My backwards logic

Ethan Furman ethan at stoneleaf.us
Fri Sep 5 19:08:18 CEST 2014


On 09/05/2014 09:48 AM, Seymore4Head wrote:
> I'm still doing practice problems.  I haven't heard from the library
> on any of the books I have requested.
>
> http://www.practicepython.org/exercise/2014/04/16/11-check-primality-functions.html
>
> This is not a hard problem, but it got me to thinking a little.  A
> prime number will divide by one and itself.  When setting up this
> loop, if I start at 2 instead of 1, that automatically excludes one of
> the factors.  Then, by default, Python goes "to" the chosen count and
> not "through" the count, so just the syntax causes Python to rule out
> the other factor (the number itself).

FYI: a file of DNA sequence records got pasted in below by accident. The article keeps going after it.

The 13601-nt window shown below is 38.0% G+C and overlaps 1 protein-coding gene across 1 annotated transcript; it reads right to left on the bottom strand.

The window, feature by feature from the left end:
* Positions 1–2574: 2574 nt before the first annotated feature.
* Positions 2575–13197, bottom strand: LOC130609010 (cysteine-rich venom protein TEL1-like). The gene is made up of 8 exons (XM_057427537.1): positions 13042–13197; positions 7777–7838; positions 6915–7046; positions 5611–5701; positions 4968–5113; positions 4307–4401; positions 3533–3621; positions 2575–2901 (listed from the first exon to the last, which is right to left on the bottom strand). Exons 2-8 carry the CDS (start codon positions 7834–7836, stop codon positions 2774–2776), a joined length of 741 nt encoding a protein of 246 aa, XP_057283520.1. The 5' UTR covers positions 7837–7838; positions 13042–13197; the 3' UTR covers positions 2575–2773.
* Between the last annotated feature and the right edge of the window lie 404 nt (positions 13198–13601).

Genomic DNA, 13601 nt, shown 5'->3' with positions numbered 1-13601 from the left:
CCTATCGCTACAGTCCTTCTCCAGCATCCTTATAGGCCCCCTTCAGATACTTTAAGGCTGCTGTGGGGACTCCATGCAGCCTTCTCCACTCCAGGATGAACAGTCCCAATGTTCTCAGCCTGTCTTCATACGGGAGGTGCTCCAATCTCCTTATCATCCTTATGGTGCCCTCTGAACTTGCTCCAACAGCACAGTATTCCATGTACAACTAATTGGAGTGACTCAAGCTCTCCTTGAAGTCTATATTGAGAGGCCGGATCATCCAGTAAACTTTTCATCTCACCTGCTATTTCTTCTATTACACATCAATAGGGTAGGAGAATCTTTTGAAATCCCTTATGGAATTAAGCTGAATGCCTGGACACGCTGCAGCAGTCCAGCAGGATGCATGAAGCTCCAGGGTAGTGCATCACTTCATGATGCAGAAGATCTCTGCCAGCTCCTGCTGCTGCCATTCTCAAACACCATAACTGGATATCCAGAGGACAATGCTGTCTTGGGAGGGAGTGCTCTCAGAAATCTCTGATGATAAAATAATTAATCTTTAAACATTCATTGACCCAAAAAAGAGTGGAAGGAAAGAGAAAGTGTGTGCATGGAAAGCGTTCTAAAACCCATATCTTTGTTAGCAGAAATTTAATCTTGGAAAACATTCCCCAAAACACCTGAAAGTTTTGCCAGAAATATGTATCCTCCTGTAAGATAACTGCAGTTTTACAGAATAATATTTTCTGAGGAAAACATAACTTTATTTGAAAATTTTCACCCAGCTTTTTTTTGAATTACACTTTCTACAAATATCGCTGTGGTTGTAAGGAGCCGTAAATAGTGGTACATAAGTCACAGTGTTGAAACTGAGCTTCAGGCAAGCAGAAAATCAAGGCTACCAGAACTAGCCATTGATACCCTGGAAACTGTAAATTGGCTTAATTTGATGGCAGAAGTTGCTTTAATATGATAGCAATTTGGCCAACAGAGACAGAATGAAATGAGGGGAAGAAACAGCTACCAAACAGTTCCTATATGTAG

>
> So this works:
> while True:
>      a=random.randrange(1,8)
>      print (a)
>      for x in range(2,a):
>          if a%x==0:
>              print ("Number is not prime")
>              break
>      wait = input (" "*40  + "Wait")
>
> But, what this instructions want printed is "This is a prime number"
> So how to I use this code logic NOT print (not prime) and have the
> logic print "This number is prime"

Python's 'for' loop has a handy 'else' extension which is perfect for the search-type of 'for' loop:

    while True:
         a=random.randrange(1,8)
         print (a)
         for x in range(2,a):
             if a%x==0:
                 print ("Number is not prime")
                 break
         else:
             print ("Number is prime")
         wait = input (" "*40  + "Wait")

Note the two lines I added after the 'break' and before the 'wait'.

--
~Ethan~



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